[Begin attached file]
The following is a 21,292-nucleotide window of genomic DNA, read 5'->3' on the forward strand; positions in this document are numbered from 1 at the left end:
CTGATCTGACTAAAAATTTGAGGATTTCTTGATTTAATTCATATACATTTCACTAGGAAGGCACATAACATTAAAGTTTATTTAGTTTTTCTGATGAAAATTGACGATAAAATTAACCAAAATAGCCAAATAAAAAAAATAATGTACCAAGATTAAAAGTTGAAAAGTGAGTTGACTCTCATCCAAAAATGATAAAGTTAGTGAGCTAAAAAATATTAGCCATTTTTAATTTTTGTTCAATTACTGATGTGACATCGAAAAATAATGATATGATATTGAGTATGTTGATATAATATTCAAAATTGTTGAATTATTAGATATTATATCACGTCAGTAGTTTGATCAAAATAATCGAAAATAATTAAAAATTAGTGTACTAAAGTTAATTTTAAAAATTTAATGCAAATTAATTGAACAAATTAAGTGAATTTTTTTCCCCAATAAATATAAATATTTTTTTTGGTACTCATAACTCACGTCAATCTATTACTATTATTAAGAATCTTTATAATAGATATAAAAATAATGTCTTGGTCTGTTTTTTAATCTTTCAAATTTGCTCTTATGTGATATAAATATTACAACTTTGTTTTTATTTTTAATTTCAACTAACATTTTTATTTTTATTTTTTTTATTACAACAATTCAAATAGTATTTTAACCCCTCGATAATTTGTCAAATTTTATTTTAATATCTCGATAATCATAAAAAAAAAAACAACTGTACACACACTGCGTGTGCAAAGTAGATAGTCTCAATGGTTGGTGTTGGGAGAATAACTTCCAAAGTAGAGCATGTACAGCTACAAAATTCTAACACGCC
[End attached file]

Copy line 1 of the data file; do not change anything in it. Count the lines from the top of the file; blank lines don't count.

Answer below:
The following is a 21,292-nucleotide window of genomic DNA, read 5'->3' on the forward strand; positions in this document are numbered from 1 at the left end: